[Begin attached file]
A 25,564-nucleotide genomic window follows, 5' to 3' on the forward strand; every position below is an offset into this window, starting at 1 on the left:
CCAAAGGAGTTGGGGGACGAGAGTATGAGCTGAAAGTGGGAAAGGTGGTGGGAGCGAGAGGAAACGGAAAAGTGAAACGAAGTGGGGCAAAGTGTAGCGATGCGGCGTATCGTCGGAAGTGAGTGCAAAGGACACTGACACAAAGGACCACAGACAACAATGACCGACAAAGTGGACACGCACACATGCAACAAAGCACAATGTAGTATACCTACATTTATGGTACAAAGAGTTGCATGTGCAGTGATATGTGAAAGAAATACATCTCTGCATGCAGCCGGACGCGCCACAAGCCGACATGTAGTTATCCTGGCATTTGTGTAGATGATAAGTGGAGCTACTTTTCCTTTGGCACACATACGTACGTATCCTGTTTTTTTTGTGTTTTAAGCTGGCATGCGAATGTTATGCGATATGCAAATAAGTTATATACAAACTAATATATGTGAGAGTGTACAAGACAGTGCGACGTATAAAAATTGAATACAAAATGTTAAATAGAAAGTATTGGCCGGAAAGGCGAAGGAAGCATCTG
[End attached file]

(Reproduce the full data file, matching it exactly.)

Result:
A 25,564-nucleotide genomic window follows, 5' to 3' on the forward strand; every position below is an offset into this window, starting at 1 on the left:
CCAAAGGAGTTGGGGGACGAGAGTATGAGCTGAAAGTGGGAAAGGTGGTGGGAGCGAGAGGAAACGGAAAAGTGAAACGAAGTGGGGCAAAGTGTAGCGATGCGGCGTATCGTCGGAAGTGAGTGCAAAGGACACTGACACAAAGGACCACAGACAACAATGACCGACAAAGTGGACACGCACACATGCAACAAAGCACAATGTAGTATACCTACATTTATGGTACAAAGAGTTGCATGTGCAGTGATATGTGAAAGAAATACATCTCTGCATGCAGCCGGACGCGCCACAAGCCGACATGTAGTTATCCTGGCATTTGTGTAGATGATAAGTGGAGCTACTTTTCCTTTGGCACACATACGTACGTATCCTGTTTTTTTTGTGTTTTAAGCTGGCATGCGAATGTTATGCGATATGCAAATAAGTTATATACAAACTAATATATGTGAGAGTGTACAAGACAGTGCGACGTATAAAAATTGAATACAAAATGTTAAATAGAAAGTATTGGCCGGAAAGGCGAAGGAAGCATCTG